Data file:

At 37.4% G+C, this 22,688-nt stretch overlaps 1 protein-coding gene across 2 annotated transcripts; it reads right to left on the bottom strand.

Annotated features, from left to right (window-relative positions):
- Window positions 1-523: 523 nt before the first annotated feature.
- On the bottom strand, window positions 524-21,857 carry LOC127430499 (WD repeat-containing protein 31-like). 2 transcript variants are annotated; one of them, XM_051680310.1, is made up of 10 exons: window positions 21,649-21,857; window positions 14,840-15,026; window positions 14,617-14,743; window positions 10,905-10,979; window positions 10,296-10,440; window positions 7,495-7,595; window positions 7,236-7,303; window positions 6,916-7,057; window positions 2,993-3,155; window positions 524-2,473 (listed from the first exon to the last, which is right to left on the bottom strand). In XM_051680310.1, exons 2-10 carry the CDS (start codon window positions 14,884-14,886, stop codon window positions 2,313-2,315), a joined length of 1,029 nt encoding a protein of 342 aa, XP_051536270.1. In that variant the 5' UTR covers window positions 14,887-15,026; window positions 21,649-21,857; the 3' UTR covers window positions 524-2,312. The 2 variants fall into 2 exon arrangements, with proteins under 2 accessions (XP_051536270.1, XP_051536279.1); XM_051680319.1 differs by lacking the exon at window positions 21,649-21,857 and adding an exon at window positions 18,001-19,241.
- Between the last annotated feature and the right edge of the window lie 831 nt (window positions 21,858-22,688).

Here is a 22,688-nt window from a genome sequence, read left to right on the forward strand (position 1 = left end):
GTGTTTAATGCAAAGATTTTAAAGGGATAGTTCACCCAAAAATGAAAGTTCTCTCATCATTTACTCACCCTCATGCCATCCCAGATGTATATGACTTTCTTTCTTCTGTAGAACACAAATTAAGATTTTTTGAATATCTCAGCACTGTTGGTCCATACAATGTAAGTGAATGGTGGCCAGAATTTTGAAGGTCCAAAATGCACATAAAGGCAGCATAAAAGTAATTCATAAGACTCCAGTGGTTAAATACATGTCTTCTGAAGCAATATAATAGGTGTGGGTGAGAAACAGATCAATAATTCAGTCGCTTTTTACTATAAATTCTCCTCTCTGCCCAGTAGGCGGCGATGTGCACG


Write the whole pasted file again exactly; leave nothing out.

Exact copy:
At 37.4% G+C, this 22,688-nt stretch overlaps 1 protein-coding gene across 2 annotated transcripts; it reads right to left on the bottom strand.

Annotated features, from left to right (window-relative positions):
- Window positions 1-523: 523 nt before the first annotated feature.
- On the bottom strand, window positions 524-21,857 carry LOC127430499 (WD repeat-containing protein 31-like). 2 transcript variants are annotated; one of them, XM_051680310.1, is made up of 10 exons: window positions 21,649-21,857; window positions 14,840-15,026; window positions 14,617-14,743; window positions 10,905-10,979; window positions 10,296-10,440; window positions 7,495-7,595; window positions 7,236-7,303; window positions 6,916-7,057; window positions 2,993-3,155; window positions 524-2,473 (listed from the first exon to the last, which is right to left on the bottom strand). In XM_051680310.1, exons 2-10 carry the CDS (start codon window positions 14,884-14,886, stop codon window positions 2,313-2,315), a joined length of 1,029 nt encoding a protein of 342 aa, XP_051536270.1. In that variant the 5' UTR covers window positions 14,887-15,026; window positions 21,649-21,857; the 3' UTR covers window positions 524-2,312. The 2 variants fall into 2 exon arrangements, with proteins under 2 accessions (XP_051536270.1, XP_051536279.1); XM_051680319.1 differs by lacking the exon at window positions 21,649-21,857 and adding an exon at window positions 18,001-19,241.
- Between the last annotated feature and the right edge of the window lie 831 nt (window positions 21,858-22,688).

Here is a 22,688-nt window from a genome sequence, read left to right on the forward strand (position 1 = left end):
GTGTTTAATGCAAAGATTTTAAAGGGATAGTTCACCCAAAAATGAAAGTTCTCTCATCATTTACTCACCCTCATGCCATCCCAGATGTATATGACTTTCTTTCTTCTGTAGAACACAAATTAAGATTTTTTGAATATCTCAGCACTGTTGGTCCATACAATGTAAGTGAATGGTGGCCAGAATTTTGAAGGTCCAAAATGCACATAAAGGCAGCATAAAAGTAATTCATAAGACTCCAGTGGTTAAATACATGTCTTCTGAAGCAATATAATAGGTGTGGGTGAGAAACAGATCAATAATTCAGTCGCTTTTTACTATAAATTCTCCTCTCTGCCCAGTAGGCGGCGATGTGCACG